Beef Braciole


Braciole, an Italian specialty, is best made from pounded slices of beef rump, top round, or bottom round. Pounded pork or veal cutlets may also be used. The individual slices are stuffed, rolled, tied, and braised in a combination of wine, stock, and tomatoes. It’s one of the most satisfying Sunday suppers we know. Serve it with homemade pasta or polenta.


Beef Braciole


4 servings


Purchase from a butcher or slice from a roast:

Four ¼-inch-thick slices rump, bottom round, or top round steak (4 to 5 ounces each)

Pound the slices to about ⅛ inch thick, taking care not to tear the meat. Trim any excess fat and pat dry. Season with:

½ teaspoon salt

½ teaspoon black pepper 

Mix together in a medium bowl:

1 cup fresh bread crumbs

4 ounces ground beef, veal, or pork

½ cup grated Parmesan (2 ounces)

¼ cup chopped parsley

¼ cup finely chopped prosciutto or ham 1 large egg, lightly beaten

Spread the stuffing evenly over the meat, leaving at least a 1-inch border all around. Roll up, tucking in the sides to form a tight, neat packet. Tie securely with butcher's twine, both crosswise and lengthwise. Dredge the rolls in:

½ cup flour

Heat in a large heavy skillet over medium-high heat:

2 tablespoons olive oil

Add the meat packets and brown carefully on all sides. Remove the rolls with a slotted spoon. Pour off all but 2 tablespoons of fat from the skillet (if necessary, add more fat). Add to the skillet:

½ cup finely chopped onion 1⁄4 cup finely chopped carrot 2 teaspoons minced garlic

Cover and cook over medium heat for 5 minutes. Add and bring to a boil:

½ cup beef stock or broth

½ cup dry red wine

½ cup tomato puree or 2 tablespoons tomato paste 1 bay leaf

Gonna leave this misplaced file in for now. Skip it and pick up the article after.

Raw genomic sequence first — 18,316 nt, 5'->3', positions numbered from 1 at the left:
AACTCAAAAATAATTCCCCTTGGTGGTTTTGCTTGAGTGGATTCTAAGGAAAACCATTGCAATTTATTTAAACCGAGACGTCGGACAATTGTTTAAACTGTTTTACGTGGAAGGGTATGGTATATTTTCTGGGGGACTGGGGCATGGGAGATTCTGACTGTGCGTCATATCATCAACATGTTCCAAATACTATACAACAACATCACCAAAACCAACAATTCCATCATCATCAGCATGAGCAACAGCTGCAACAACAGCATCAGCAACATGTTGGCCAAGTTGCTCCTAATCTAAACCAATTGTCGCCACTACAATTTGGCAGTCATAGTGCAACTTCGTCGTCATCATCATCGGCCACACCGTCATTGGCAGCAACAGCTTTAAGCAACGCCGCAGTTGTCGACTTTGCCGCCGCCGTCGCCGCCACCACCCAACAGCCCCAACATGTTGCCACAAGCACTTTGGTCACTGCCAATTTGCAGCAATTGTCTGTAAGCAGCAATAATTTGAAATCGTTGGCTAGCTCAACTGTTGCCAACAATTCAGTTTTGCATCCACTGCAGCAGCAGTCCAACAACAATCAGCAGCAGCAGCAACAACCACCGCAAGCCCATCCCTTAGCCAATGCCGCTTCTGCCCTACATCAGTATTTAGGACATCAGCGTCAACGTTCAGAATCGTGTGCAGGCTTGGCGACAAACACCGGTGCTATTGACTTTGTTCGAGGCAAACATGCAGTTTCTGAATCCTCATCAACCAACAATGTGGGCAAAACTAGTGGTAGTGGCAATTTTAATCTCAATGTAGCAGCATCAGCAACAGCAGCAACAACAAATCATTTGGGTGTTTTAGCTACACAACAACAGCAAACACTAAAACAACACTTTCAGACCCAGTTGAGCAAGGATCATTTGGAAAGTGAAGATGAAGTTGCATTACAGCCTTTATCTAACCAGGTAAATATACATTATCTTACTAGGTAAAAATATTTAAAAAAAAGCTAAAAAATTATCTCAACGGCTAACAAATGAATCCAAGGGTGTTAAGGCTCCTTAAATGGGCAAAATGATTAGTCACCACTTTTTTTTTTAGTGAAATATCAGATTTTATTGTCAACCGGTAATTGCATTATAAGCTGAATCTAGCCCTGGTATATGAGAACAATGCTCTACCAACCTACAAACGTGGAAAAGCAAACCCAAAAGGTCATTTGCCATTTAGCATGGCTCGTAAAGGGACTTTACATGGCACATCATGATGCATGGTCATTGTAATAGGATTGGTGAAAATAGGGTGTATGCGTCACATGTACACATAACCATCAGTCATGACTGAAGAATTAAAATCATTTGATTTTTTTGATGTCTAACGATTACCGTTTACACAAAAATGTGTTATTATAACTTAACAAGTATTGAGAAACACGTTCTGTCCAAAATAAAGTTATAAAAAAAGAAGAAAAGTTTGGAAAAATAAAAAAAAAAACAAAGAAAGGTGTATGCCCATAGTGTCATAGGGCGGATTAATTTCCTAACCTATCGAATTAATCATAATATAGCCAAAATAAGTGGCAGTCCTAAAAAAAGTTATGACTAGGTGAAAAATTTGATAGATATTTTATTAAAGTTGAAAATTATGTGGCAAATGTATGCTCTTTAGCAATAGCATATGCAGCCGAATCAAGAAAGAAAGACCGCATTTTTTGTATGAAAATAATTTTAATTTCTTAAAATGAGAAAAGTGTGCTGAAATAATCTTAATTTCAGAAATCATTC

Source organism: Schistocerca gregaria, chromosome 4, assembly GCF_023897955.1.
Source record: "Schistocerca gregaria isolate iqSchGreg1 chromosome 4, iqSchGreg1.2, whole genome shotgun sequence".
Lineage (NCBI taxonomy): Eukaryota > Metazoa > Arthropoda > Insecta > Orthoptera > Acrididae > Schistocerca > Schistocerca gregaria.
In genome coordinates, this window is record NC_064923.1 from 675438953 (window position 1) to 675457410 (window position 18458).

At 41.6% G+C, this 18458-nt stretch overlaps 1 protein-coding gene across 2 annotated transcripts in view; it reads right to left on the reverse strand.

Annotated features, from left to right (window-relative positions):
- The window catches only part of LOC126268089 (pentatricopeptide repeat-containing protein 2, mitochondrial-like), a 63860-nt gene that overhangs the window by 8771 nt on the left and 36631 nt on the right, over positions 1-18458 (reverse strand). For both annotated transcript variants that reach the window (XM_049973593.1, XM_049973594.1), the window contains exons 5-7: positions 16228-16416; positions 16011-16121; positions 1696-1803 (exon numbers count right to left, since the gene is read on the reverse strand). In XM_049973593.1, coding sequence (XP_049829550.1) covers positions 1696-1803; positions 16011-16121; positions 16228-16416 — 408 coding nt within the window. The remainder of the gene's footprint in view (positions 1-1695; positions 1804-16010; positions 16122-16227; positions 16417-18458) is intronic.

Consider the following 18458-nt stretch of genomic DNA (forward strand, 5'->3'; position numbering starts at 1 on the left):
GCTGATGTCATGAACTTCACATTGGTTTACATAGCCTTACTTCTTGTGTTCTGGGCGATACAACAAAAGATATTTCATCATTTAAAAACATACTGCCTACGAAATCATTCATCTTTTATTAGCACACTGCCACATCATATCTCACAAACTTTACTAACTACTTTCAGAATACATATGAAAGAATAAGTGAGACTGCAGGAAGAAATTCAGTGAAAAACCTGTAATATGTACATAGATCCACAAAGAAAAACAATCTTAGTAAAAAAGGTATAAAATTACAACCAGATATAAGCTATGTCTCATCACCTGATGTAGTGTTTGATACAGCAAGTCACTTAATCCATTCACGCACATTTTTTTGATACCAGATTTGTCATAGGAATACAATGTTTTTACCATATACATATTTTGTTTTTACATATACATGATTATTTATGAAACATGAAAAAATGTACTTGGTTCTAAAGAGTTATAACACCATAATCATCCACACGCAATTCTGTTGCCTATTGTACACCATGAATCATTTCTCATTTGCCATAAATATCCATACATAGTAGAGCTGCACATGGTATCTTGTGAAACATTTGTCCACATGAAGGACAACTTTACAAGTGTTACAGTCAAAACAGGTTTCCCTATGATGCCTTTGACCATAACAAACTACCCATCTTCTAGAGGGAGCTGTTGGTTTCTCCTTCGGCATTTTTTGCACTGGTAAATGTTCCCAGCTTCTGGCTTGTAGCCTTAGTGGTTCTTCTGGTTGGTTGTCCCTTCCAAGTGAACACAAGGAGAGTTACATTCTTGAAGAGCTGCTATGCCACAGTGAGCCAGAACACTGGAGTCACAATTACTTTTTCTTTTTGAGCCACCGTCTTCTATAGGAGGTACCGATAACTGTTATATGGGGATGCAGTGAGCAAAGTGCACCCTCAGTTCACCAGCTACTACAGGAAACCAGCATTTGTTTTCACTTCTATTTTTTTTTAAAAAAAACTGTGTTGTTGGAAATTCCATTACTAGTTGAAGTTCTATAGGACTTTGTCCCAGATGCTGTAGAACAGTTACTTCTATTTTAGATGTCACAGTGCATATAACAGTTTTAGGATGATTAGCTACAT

Return the beef rolls to the skillet, reduce the heat, cover, and simmer until the beef is fork-tender, 1 to 1½ hours.

Transfer the rolls to a platter and cover to keep warm. Remove the bay leaf. Skim off the fat from the surface of the liquid. Reduce, if necessary, over high heat just until syrupy. Season to taste with:

Salt and black pepper

Remove the strings from the rolls and cut into 1-inch slices or leave whole. Pour the sauce over the meat.

A New Generation of JOY


In the nearly ninety years since Irma Rombauer self-published the first Joy of Cooking, it has become the kitchen bible, with more than 20 million copies in print. This new edition of Joy has been thoroughly revised and expanded by Irma’s great-grandson John Becker and his wife, Megan Scott. They developed more than six hundred new recipes for this edition, tested and tweaked thousands of classic recipes, and updated every section of every chapter to reflect the latest ingredients and techniques available to today’s home cooks. Their strategy for revising this edition was the same one Irma and Marion employed: Vet, research, and improve Joy’s coverage of legacy recipes while introducing new dishes, modern cooking techniques, and comprehensive information on ingredients now available at farmers’ markets and grocery stores. Joy is and has been the essential and trusted guide for home cooks for almost a century. This new edition continues that legacy.


On Sale November 12, 2019


List Price $40.00 (price may vary by retailer)


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